Email Marketing Lessons from the DMA 2013 Compliance Report

Email Marketing Lessons from the DMA 2013 Compliance Report

DMa reportThe mission of the Direct Marketing Association (DMA) is to advance and protect responsible data-driven marketing, which covers both direct mail and email. Members agree to comply with strict guidelines, which cover aspects like privacy, data collection, consumer notice, and use of data. The DMA recently released its 2013 Annual Compliance Report, which details consumer affairs and casework covering the period from February 2012 through June 2013. The CSR Committee reviewed 55 cases during this time period, and in twelve of these cases, companies failed to be compliant and to correct their behavior.

The most complaints by far were generated by consumers who wanted to unsubscribe from a real-world mailing or catalog list. Email complaints led the rest of the pack – which means that marketers could do a better job of managing email unsubscribes.

Pass-the-buck

A surprisingly frequent complaint was a practice called “pass-the-buck.” In pass-the-buck, a consumer contacts a company directly and asks to be removed from a company’s mail or email list, and a company representative tells these people that they should instead contact the DMA to be removed from the subscriber list. As the DMA does not manage subscriber lists, this cannot be done; as a result, the consumer continues to receive the offending mail or email.  In the email world, passing-the-buck is against CAN-SPAM (and totally illegal).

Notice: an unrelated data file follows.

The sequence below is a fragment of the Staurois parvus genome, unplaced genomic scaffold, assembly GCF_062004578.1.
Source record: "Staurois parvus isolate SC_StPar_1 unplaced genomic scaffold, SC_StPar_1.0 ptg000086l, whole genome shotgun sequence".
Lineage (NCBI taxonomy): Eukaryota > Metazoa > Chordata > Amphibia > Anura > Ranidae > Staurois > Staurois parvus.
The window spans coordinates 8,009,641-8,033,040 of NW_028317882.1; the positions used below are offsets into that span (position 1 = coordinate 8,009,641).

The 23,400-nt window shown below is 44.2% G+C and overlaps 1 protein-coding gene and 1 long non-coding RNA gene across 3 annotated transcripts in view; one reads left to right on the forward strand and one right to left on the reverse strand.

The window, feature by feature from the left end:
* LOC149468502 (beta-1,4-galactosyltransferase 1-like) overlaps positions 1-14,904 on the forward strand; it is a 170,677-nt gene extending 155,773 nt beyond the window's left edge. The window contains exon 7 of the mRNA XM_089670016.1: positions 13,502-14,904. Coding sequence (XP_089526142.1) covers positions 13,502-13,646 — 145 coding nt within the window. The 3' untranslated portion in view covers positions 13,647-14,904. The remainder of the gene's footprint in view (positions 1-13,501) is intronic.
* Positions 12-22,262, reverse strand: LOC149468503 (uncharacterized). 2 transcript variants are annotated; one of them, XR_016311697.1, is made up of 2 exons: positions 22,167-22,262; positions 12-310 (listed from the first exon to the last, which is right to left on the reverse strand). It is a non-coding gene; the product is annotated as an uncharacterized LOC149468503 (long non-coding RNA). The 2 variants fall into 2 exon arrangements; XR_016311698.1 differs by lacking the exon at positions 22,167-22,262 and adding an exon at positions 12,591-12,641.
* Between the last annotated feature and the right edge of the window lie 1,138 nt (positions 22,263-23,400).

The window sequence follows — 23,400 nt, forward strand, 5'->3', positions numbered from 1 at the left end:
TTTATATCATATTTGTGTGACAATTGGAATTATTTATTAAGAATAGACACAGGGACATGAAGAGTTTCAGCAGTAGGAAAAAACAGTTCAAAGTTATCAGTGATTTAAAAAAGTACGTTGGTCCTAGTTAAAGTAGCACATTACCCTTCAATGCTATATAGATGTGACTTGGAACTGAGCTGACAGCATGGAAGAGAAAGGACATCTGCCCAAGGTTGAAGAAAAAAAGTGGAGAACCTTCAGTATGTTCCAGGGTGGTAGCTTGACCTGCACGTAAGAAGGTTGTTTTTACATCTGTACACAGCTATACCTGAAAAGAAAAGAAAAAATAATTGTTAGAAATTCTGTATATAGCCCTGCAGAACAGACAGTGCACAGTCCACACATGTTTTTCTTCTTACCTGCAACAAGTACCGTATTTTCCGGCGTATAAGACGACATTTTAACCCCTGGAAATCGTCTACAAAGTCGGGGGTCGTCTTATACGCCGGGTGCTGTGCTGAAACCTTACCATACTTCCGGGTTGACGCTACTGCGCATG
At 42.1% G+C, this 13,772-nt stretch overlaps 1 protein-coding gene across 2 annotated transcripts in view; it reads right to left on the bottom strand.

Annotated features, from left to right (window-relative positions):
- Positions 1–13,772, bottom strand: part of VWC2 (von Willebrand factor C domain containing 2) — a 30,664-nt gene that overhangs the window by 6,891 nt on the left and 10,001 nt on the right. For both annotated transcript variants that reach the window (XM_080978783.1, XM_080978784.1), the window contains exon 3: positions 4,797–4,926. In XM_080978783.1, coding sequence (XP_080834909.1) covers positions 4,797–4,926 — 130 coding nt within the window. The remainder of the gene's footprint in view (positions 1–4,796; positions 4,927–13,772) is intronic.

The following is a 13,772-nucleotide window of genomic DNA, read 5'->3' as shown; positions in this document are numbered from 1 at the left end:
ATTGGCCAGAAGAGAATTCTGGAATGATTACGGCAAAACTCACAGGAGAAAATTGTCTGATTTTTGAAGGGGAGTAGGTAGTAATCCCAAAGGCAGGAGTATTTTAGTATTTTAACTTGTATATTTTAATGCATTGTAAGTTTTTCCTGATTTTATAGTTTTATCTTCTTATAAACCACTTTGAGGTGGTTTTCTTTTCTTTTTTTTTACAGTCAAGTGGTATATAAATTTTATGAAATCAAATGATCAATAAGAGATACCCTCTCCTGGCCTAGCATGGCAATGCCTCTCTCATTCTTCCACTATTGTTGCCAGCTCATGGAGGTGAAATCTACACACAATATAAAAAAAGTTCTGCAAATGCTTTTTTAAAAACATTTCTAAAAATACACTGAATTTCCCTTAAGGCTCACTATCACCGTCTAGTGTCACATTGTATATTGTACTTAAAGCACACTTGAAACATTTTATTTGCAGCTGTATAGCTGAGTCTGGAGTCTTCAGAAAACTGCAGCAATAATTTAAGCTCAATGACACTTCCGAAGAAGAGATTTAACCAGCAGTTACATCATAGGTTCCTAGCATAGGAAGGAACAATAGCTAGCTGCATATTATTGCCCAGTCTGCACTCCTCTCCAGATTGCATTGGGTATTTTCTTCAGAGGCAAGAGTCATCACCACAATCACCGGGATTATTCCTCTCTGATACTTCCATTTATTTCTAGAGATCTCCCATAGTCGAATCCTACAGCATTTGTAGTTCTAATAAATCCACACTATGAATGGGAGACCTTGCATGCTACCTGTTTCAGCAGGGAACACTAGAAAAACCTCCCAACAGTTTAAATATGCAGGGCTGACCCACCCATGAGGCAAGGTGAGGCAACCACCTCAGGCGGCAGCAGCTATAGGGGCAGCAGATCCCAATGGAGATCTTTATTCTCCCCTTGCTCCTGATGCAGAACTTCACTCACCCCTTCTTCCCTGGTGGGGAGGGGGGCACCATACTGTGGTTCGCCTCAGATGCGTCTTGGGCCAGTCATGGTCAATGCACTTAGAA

Best practices to reduce email unsubscribes

Subscription best practices

  • Set the right expectations at the beginning. Clearly state how frequently you are planning on emailing subscribers, and communicate what the content of your emails will be so subscribers understand what type of email they’re signing up to receive (Note: this makes subscribers less likely to label your emails as spam)
  • Make it easy for people to opt-out with an obvious button or text in every email
  • Don’t request anything other than the user’s email address to complete an unsubscribe. Legally, you cannot force them to log into an account or take some other form of a second step
  • Have an “opt-down” method to let people unsubscribe from one of your campaigns  but remain in another
  • Offer subscribers multiple options for message frequency. Some may want to read your emails daily; others might prefer a weekly digest
  • Honor people’s email removal requests immediately
  • Consider using an unsubscribe survey that includes a comment box so people can tell you, in their own words, why they chose to unsubscribe

Email best practices that help keep people subscribed and engaged

  • Send content your subscribers (or the recipients of your email) would define as valuable – not self-serving content that only your company cares about
  • Ensure that the subject line has a value proposition
  • Keep subject lines short and accurate (Note: deceptive email subject lines lessen consumer trust)
  • Locate the most important words of your subject line toward the beginning
  • Proofread your emails; sloppy grammar and typos make emails look like spam
  • Match your email branding to your website branding so consumers can recognize that your email is genuine and trustworthy

Want to learn more about email basics? Visit the Act-On Email Resources page, where you’ll find white papers and much more.

Email subscriber list report

 


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